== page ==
The Zero to Landfill project is intended to cut the 200,000 tonnes of matrix and production waste that is sent to landfill every year by UK label converters.
This is expected to help save costs while boosting the environmental credentials of the industry as a whole - something that is increasingly on the agenda for suppliers to brand owners and major supermarkets.
It launched in April as a regional pilot in South Yorkshire and since then the 10 companies involved so far have already diverted 6,500 tonnes of waste from landfill to a waste converter who can convert the labels waste into bio-mass fuels.
The project is now being rolled out nationally; however, at present it is only viable for medium to large converters, as the limited number of converters that are able to handle labels waste and the cost of transport means that the original intention to offer a "milk round" collection for smaller label converters would end up costing more than the landfill cost.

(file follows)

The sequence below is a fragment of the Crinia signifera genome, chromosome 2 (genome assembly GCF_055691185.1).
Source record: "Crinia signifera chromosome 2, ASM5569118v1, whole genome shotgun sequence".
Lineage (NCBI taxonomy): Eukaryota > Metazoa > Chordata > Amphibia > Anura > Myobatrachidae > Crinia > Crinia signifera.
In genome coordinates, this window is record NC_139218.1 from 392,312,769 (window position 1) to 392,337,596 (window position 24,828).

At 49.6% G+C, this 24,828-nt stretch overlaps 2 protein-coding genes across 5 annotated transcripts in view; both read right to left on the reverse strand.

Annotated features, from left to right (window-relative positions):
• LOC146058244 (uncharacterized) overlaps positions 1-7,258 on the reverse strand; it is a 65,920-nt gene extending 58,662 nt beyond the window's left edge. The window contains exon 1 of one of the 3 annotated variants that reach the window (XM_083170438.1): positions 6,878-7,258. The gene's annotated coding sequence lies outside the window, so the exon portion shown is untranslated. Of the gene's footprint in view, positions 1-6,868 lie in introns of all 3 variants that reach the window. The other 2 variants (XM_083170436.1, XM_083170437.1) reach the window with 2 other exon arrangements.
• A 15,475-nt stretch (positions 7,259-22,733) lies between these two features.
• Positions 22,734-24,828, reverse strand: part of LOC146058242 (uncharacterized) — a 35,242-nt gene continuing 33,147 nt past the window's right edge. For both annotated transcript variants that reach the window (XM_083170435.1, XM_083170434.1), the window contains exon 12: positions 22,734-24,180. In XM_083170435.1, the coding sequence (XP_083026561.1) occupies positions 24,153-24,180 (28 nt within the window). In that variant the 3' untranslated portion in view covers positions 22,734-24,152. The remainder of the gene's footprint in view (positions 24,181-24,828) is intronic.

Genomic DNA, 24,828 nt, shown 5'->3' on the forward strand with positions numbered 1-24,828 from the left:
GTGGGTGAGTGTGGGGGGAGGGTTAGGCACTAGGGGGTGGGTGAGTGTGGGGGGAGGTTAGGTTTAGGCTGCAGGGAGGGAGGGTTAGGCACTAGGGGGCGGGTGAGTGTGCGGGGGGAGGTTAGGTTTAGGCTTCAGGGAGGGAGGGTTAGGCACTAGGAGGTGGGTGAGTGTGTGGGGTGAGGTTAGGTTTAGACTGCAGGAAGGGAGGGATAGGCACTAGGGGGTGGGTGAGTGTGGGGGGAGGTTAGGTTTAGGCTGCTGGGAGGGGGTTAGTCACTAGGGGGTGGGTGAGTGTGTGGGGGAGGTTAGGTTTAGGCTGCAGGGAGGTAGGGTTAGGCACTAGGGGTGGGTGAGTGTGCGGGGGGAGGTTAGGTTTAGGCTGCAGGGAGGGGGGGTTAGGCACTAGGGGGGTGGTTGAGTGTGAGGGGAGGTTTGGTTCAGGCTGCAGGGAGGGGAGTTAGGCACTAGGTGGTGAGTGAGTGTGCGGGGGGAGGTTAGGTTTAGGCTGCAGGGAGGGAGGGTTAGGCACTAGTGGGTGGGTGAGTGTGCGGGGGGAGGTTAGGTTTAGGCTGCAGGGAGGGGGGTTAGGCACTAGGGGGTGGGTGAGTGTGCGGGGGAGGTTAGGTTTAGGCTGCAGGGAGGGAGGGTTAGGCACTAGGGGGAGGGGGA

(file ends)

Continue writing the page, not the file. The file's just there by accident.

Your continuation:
As such, the project is being aimed at companies that can fill waste cages and store these enabling a 15 tonne collection to be made.
Prismm Environmental sales director Jon Hutton told PrintWeek that it could prove economically-viable for two converters that were local to one another could combine their waste to make one 15 tonne collection, although he added that this had not happened to date.
J&G Environmental is providing the transport infrastructure for the project.